Chromosomes are the microscopic entities in living cells that contain the genetic information pertaining to the organism as a whole. Chromosomes consist of DNA (deoxyribonucleic acid, the information-carrying molecule in chromosomes) and structural proteins.
Right after a cell divides, it has one copy of each chromosome. Soon, each chromosome is replicated, or copied, in preparation for mitosis and another round of cell division.
A replicated chromosome (or equivalently, a duplicated chromosome) contains two identical chromatids, also called sister chromatids. The difference between a duplicated chromosome and a chromatid, strictly speaking, is that a chromosome contains two chromatids that are joined at a structure called a centromere.
A duplicated chromosome therefore includes two identical strands joined along their length at corresponding lengths of DNA.
The Role of Chromosomes
Chromosomes are nothing more than distinct chunks of a substance called chromatin, which consists of very long molecules of DNA wrapped around special proteins known as histones. Different organisms have different numbers of chromosomes. Humans, for example, have 46.
In most prokaryotes (i.e., organisms in the domains Bacteria and Archaea), there is no more than a single chromosome in a ring conformation, which is adequate for the needs of a one- or few-celled organism.
In sexual reproduction in humans, a sperm cell carries half of the complete set of the father's DNA, and an egg cell holds half of the complete set of the mother's. When these fuse in the process of fertilization, a 46-chromosome zygote is formed, which soon becomes an embryo and then a fetus.
In essence, the first identifiable thing about you was the DNA in your freshly assembled chromosomes, unique in human history (unless you have an identical twin).
Homologous Chromosomes vs. Chromatids
Humans have 46 chromosomes, 23 from each parent; 22 these come in distinct pairs, meaning that the copy of chromosome 1 you inherited from your mother is structurally identical to the copy of chromosome 1 you inherited from your father, and so on for the other 21 "matched" chromosomes. The 23rd chromosome in each parental set is a sex chromosome, either X or Y.
These structurally identical chromosomes in pairs are called homologous chromosomes. Differences between these homologous chromosomes occur only at the level of the nucleotide base sequences of the DNA of each chromosome.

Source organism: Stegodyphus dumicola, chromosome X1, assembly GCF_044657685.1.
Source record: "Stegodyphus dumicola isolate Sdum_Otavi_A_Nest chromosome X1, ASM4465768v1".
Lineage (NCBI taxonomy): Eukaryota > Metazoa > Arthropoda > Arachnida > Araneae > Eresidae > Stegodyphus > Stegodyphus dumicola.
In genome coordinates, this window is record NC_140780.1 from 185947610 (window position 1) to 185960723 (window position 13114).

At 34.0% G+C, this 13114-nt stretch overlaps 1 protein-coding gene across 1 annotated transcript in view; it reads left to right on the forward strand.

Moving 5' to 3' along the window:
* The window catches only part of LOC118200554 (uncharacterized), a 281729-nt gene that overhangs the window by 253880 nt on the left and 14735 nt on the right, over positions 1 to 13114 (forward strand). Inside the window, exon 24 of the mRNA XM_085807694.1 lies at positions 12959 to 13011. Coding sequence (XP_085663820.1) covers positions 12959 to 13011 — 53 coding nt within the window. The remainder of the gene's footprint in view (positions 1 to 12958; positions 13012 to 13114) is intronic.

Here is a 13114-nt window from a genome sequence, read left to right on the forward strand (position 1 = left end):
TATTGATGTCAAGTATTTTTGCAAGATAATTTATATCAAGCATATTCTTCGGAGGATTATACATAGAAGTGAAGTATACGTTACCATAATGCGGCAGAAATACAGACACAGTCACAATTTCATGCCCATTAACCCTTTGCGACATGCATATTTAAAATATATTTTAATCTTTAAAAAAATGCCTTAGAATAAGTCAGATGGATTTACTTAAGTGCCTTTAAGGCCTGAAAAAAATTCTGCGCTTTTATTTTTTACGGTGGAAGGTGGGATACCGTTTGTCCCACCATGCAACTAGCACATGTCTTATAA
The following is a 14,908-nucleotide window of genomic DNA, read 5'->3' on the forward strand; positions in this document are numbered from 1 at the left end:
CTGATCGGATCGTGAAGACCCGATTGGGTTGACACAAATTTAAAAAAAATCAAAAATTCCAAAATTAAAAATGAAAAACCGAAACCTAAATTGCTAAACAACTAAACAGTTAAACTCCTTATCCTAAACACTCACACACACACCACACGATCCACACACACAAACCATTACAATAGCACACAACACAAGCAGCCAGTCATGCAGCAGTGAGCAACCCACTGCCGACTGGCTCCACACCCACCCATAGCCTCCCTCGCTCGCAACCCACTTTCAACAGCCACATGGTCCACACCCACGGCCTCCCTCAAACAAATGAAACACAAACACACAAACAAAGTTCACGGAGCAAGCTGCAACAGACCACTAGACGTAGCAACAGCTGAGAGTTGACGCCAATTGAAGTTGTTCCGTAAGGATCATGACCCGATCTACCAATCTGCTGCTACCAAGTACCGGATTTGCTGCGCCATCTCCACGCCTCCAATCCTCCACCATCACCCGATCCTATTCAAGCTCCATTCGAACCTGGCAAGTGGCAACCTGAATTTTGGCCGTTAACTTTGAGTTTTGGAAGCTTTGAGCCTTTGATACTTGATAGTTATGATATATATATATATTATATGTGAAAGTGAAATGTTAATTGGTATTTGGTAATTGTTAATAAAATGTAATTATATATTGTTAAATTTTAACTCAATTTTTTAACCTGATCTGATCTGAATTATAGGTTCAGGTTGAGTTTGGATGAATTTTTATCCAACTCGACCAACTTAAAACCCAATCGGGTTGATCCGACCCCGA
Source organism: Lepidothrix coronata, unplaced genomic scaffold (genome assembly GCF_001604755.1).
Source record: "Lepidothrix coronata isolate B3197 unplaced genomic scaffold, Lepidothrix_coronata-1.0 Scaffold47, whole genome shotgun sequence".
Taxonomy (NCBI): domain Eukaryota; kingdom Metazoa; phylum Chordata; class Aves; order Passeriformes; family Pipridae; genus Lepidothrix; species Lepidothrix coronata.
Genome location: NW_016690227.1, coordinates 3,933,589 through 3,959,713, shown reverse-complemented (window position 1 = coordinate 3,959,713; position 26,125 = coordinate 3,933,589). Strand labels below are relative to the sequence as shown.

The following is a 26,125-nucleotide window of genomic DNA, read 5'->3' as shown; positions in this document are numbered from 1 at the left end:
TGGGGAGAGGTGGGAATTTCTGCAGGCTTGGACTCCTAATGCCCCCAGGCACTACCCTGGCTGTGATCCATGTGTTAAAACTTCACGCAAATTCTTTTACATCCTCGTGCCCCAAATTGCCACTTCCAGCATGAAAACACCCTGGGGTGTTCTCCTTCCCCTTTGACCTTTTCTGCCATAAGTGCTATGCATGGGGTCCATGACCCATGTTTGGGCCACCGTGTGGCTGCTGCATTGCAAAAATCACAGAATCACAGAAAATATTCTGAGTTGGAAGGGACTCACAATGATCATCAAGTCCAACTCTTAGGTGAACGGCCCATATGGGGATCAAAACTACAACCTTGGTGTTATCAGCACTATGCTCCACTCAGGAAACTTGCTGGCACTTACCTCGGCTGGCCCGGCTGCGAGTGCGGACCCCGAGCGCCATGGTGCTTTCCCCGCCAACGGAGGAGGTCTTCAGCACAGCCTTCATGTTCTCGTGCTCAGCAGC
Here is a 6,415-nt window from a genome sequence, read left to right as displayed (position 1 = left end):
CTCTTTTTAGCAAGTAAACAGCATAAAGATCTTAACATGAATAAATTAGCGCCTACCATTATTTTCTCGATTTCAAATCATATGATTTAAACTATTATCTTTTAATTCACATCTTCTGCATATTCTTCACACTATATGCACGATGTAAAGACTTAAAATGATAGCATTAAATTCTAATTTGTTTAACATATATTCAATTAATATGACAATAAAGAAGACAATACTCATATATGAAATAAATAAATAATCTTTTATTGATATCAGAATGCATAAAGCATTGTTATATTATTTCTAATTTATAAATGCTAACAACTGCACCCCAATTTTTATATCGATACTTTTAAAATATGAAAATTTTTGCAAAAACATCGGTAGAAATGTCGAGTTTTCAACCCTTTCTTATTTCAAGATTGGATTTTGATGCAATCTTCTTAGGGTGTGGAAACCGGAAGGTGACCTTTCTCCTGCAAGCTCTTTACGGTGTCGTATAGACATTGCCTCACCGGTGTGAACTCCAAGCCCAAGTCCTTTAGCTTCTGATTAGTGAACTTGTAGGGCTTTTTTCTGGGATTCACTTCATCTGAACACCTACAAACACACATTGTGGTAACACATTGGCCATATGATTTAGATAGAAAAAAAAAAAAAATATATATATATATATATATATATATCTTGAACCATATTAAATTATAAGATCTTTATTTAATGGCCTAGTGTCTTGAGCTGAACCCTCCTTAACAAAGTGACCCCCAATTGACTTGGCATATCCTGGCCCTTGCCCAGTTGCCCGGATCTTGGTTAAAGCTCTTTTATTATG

Recall that DNA is double-stranded. When the two strands become physically separated by enough to allow each strand to be copied, one of two things could potentially happen to create two double-stranded "daughter" copies of the DNA.
First, each of the two newly synthesized strands could remain bound to the template strand from which it was created. Or, the two "old" strands could rejoin while the two just-synthesized strands bind to each other.
The former scenario is what in fact occurs, and is called semiconservative replication, since each "new" double-stranded DNA molecule is actually half "old" and half "new." (In conservative replication, old molecules and new molecules remain segregated with every successive replication cycle.)
This means that each "new" chromosome, called a chromatid, contains an equal mixture of "old" and "new" material. The chromatids together, joined at their shared centromere, constitute a duplicated chromosome.
DNA replication happens during the interphase of a cell's life cycle – the period after a newly formed cell has "settled down" and begun duplicating all of its parts in readiness for the next mitosis and cell division. Cells spend most of their lives in interphase.
Mitosis, the division of the eukaryotic cell's nucleus into two identical daughter nuclei, follows interphase and directly precedes the division of the parent cell itself (cytokinesis). It consists of five phases:
The sum total of these phases is that the centromeres of duplicated chromosomes form a straight line in the about-to-divide nucleus, and one chromatid in each set is pulled to a different side of the dividing nucleus.
When the cell divides, each daughter cell now has one un-duplicated chromosome, which the cell will then rectify when DNA replication begins anew in interphase.
About the Author
Kevin Beck holds a bachelor's degree in physics with minors in math and chemistry from the University of Vermont. Formerly with ScienceBlogs.com and the editor of "Run Strong," he has written for Runner's World, Men's Fitness, Competitor, and a variety of other publications. More about Kevin and links to his professional work can be found at www.kemibe.com.